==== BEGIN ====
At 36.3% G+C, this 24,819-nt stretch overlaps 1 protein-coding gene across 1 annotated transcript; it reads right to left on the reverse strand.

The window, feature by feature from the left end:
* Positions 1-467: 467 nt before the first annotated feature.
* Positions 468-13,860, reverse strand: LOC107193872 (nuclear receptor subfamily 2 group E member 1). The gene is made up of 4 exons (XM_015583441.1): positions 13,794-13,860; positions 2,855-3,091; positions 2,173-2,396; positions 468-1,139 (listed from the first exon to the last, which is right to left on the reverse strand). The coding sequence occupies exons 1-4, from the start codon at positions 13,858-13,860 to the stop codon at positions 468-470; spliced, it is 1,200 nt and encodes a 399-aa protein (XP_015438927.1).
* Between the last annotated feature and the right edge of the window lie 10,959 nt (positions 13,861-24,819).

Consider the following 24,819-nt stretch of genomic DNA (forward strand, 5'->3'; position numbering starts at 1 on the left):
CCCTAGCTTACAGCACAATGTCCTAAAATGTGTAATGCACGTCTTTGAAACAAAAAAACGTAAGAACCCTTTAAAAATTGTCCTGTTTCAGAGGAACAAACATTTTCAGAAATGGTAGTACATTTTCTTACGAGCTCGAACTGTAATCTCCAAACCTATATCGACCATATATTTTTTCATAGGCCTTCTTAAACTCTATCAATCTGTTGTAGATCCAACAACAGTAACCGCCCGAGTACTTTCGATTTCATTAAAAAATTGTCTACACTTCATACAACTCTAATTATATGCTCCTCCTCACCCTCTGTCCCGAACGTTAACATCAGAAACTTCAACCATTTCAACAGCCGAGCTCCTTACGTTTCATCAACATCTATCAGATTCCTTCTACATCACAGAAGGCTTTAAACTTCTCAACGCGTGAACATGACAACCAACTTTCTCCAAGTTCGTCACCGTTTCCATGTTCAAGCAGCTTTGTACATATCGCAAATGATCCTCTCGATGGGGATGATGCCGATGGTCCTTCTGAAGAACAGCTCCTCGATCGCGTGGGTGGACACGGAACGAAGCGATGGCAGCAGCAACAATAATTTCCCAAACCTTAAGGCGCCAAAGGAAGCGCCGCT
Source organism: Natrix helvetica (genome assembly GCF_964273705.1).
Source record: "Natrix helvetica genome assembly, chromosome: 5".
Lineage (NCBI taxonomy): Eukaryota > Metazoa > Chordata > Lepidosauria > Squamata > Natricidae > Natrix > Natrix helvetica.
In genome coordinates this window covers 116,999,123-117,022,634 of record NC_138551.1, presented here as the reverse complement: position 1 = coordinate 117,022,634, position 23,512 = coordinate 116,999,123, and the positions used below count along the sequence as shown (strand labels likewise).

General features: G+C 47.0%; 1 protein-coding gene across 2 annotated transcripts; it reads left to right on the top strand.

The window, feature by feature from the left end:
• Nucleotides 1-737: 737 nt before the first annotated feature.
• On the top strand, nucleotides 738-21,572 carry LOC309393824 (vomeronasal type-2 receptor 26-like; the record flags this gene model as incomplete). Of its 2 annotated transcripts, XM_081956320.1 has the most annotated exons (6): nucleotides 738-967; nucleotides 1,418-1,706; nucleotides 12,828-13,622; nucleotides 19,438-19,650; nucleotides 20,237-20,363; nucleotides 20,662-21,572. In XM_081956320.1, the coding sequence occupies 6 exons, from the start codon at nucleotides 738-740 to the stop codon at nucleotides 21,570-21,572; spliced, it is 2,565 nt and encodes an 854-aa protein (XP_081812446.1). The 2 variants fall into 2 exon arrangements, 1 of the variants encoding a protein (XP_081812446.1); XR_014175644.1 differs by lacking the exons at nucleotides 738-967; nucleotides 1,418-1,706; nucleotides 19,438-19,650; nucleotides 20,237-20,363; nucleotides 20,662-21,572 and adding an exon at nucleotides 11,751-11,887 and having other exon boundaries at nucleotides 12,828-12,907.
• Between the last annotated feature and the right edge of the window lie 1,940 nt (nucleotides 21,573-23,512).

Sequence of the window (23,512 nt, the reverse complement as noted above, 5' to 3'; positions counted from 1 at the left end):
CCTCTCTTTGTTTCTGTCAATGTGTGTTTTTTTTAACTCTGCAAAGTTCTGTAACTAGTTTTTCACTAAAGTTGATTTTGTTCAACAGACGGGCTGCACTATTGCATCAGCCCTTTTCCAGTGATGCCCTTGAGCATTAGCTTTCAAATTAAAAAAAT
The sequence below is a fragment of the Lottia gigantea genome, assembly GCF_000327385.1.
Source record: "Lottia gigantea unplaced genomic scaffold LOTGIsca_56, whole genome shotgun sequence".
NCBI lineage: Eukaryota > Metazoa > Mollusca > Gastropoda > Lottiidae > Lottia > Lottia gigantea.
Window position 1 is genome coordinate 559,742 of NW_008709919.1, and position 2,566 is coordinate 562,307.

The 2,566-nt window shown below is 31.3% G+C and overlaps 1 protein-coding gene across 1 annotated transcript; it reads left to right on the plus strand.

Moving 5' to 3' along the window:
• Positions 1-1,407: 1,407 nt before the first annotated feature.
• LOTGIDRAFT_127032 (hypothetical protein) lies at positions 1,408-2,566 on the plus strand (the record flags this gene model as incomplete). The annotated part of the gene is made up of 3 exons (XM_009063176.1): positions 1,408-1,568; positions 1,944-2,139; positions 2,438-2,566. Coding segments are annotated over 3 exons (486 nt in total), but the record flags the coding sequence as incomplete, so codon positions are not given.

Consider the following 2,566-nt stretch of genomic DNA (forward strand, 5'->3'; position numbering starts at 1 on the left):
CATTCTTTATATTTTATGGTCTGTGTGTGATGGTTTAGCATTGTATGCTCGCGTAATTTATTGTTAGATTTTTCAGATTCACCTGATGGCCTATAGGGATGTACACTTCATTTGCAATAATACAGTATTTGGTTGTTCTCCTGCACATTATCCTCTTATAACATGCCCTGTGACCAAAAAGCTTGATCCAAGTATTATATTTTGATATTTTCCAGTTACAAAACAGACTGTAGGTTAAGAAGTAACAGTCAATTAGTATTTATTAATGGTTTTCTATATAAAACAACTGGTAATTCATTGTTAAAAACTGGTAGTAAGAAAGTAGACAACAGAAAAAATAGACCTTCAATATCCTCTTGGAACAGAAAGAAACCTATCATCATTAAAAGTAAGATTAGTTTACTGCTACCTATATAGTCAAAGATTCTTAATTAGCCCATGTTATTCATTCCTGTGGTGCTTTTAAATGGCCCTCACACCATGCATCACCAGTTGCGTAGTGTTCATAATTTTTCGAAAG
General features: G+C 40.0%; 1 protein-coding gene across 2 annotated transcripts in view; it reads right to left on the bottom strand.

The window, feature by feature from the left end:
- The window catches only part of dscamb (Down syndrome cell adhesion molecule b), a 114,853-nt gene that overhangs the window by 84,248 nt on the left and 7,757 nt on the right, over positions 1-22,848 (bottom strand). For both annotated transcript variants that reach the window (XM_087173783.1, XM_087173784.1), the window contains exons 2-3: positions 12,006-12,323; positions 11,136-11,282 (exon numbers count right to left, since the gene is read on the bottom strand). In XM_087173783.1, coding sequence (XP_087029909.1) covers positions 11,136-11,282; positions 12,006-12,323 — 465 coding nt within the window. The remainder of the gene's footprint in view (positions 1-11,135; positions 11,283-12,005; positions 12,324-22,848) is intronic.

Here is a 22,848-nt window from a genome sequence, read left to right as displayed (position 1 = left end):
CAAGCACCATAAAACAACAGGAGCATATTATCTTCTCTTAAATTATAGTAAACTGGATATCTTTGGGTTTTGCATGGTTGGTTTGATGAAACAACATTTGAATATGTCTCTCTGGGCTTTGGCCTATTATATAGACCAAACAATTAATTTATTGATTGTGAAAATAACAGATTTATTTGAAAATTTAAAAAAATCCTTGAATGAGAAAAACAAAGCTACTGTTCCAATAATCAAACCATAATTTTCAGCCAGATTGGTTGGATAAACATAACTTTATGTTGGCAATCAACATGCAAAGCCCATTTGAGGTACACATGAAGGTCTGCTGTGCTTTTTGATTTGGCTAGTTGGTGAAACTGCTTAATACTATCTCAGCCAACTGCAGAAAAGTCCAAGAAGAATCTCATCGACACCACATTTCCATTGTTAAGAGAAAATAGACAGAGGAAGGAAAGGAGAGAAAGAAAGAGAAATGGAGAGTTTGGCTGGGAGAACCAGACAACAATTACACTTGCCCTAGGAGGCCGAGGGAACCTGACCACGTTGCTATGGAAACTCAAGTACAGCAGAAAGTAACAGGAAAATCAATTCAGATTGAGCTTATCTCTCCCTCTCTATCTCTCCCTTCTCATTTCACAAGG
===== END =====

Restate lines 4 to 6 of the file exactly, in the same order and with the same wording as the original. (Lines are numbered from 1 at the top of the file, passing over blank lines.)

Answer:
* Positions 468-13,860, reverse strand: LOC107193872 (nuclear receptor subfamily 2 group E member 1). The gene is made up of 4 exons (XM_015583441.1): positions 13,794-13,860; positions 2,855-3,091; positions 2,173-2,396; positions 468-1,139 (listed from the first exon to the last, which is right to left on the reverse strand). The coding sequence occupies exons 1-4, from the start codon at positions 13,858-13,860 to the stop codon at positions 468-470; spliced, it is 1,200 nt and encodes a 399-aa protein (XP_015438927.1).
* Between the last annotated feature and the right edge of the window lie 10,959 nt (positions 13,861-24,819).

Consider the following 24,819-nt stretch of genomic DNA (forward strand, 5'->3'; position numbering starts at 1 on the left):